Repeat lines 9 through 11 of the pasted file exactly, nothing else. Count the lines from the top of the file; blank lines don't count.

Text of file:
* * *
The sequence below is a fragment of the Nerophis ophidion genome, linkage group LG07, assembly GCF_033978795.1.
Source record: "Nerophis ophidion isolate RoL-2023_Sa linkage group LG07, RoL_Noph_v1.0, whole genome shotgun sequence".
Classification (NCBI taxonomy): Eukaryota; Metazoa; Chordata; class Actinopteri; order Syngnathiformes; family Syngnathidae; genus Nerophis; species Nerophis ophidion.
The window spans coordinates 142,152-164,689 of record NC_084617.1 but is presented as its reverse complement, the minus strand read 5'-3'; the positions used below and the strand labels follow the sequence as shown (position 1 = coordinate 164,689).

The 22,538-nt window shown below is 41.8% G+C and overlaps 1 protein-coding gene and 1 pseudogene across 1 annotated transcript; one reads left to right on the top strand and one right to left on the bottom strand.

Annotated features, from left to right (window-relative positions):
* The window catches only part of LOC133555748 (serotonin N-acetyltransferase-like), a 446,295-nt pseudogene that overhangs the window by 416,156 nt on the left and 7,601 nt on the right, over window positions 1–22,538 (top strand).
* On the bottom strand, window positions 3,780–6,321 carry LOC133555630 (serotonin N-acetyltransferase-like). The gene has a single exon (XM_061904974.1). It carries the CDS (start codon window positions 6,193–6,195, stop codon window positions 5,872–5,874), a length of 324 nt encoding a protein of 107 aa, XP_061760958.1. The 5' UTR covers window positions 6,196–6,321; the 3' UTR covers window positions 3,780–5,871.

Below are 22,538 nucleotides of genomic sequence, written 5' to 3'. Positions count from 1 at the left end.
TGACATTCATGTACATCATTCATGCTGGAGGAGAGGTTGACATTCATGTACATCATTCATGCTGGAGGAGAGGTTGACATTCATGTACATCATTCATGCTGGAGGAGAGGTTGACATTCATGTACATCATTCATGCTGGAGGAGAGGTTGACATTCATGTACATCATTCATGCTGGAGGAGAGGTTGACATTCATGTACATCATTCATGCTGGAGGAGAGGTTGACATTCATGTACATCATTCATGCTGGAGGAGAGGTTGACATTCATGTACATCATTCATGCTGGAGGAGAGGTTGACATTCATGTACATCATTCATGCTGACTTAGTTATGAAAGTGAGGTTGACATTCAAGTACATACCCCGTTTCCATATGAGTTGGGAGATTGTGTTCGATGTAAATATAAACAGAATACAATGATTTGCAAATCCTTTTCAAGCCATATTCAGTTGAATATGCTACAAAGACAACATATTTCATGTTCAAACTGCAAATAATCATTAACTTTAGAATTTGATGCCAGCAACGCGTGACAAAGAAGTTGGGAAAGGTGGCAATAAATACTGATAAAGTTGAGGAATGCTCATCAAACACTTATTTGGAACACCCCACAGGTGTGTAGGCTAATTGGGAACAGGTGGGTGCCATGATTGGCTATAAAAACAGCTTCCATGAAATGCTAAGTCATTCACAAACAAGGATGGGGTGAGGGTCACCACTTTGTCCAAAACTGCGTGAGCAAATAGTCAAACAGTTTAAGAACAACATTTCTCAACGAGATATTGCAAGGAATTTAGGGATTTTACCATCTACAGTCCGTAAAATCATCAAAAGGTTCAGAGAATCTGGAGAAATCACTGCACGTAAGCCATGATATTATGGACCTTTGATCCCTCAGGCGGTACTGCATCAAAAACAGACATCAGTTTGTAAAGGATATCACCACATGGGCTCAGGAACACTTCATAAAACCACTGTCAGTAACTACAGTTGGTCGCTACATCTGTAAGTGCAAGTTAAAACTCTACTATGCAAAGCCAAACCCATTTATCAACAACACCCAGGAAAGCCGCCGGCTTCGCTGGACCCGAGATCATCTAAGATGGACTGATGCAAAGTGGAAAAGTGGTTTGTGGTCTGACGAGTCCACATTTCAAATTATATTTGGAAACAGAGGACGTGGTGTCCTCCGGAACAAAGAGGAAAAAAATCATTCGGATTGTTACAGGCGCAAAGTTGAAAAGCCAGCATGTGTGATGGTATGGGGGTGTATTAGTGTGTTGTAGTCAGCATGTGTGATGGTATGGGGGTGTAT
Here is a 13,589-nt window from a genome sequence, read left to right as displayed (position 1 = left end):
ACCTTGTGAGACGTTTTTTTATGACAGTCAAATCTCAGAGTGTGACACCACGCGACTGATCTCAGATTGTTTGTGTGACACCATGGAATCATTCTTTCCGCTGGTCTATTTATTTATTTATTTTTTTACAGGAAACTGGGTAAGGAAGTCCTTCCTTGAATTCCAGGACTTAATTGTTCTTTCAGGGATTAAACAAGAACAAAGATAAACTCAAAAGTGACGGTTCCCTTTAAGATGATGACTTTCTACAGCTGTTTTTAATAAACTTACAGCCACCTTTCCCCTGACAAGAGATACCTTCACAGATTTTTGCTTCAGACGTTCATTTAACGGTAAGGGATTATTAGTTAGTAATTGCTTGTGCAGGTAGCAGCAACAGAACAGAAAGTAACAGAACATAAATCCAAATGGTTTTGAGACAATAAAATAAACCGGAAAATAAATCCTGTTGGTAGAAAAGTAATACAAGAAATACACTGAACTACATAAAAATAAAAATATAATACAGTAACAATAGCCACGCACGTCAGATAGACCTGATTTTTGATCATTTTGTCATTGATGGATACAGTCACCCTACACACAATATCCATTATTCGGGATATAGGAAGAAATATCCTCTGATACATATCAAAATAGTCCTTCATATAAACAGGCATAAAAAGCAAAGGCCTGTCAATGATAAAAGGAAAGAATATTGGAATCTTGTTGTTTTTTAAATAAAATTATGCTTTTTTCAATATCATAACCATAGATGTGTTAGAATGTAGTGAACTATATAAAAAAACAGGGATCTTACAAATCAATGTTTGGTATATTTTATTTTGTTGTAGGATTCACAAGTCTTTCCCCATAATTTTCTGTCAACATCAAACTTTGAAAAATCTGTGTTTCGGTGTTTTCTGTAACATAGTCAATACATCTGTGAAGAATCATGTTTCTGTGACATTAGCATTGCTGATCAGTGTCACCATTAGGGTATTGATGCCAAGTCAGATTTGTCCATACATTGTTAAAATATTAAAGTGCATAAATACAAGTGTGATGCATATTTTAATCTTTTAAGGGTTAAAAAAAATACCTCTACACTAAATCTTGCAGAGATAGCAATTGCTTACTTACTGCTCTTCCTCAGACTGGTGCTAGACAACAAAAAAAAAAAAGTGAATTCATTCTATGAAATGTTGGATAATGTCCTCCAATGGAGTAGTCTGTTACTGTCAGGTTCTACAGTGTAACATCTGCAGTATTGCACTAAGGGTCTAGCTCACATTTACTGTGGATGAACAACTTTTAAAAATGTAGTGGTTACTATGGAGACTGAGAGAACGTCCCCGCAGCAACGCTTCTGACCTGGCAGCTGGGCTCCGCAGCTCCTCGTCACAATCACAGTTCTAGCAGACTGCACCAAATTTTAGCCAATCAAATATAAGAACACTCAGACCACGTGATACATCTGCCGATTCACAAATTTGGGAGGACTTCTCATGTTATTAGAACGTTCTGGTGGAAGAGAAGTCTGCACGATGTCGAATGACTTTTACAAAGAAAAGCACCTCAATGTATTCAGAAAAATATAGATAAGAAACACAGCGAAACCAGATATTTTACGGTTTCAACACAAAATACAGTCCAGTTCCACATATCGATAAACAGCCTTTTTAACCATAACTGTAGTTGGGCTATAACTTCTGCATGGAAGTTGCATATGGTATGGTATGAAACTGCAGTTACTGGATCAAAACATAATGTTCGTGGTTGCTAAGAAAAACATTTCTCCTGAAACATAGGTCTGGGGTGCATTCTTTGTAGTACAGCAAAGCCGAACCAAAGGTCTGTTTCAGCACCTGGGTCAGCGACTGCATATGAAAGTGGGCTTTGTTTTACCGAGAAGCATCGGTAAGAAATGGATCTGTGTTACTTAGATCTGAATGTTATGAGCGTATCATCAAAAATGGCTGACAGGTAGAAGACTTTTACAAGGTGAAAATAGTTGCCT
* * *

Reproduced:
Below are 22,538 nucleotides of genomic sequence, written 5' to 3'. Positions count from 1 at the left end.
TGACATTCATGTACATCATTCATGCTGGAGGAGAGGTTGACATTCATGTACATCATTCATGCTGGAGGAGAGGTTGACATTCATGTACATCATTCATGCTGGAGGAGAGGTTGACATTCATGTACATCATTCATGCTGGAGGAGAGGTTGACATTCATGTACATCATTCATGCTGGAGGAGAGGTTGACATTCATGTACATCATTCATGCTGGAGGAGAGGTTGACATTCATGTACATCATTCATGCTGGAGGAGAGGTTGACATTCATGTACATCATTCATGCTGGAGGAGAGGTTGACATTCATGTACATCATTCATGCTGACTTAGTTATGAAAGTGAGGTTGACATTCAAGTACATACCCCGTTTCCATATGAGTTGGGAGATTGTGTTCGATGTAAATATAAACAGAATACAATGATTTGCAAATCCTTTTCAAGCCATATTCAGTTGAATATGCTACAAAGACAACATATTTCATGTTCAAACTGCAAATAATCATTAACTTTAGAATTTGATGCCAGCAACGCGTGACAAAGAAGTTGGGAAAGGTGGCAATAAATACTGATAAAGTTGAGGAATGCTCATCAAACACTTATTTGGAACACCCCACAGGTGTGTAGGCTAATTGGGAACAGGTGGGTGCCATGATTGGCTATAAAAACAGCTTCCATGAAATGCTAAGTCATTCACAAACAAGGATGGGGTGAGGGTCACCACTTTGTCCAAAACTGCGTGAGCAAATAGTCAAACAGTTTAAGAACAACATTTCTCAACGAGATATTGCAAGGAATTTAGGGATTTTACCATCTACAGTCCGTAAAATCATCAAAAGGTTCAGAGAATCTGGAGAAATCACTGCACGTAAGCCATGATATTATGGACCTTTGATCCCTCAGGCGGTACTGCATCAAAAACAGACATCAGTTTGTAAAGGATATCACCACATGGGCTCAGGAACACTTCATAAAACCACTGTCAGTAACTACAGTTGGTCGCTACATCTGTAAGTGCAAGTTAAAACTCTACTATGCAAAGCCAAACCCATTTATCAACAACACCCAGGAAAGCCGCCGGCTTCGCTGGACCCGAGATCATCTAAGATGGACTGATGCAAAGTGGAAAAGTGGTTTGTGGTCTGACGAGTCCACATTTCAAATTATATTTGGAAACAGAGGACGTGGTGTCCTCCGGAACAAAGAGGAAAAAAATCATTCGGATTGTTACAGGCGCAAAGTTGAAAAGCCAGCATGTGTGATGGTATGGGGGTGTATTAGTGTGTTGTAGTCAGCATGTGTGATGGTATGGGGGTGTAT
Here is a 13,589-nt window from a genome sequence, read left to right as displayed (position 1 = left end):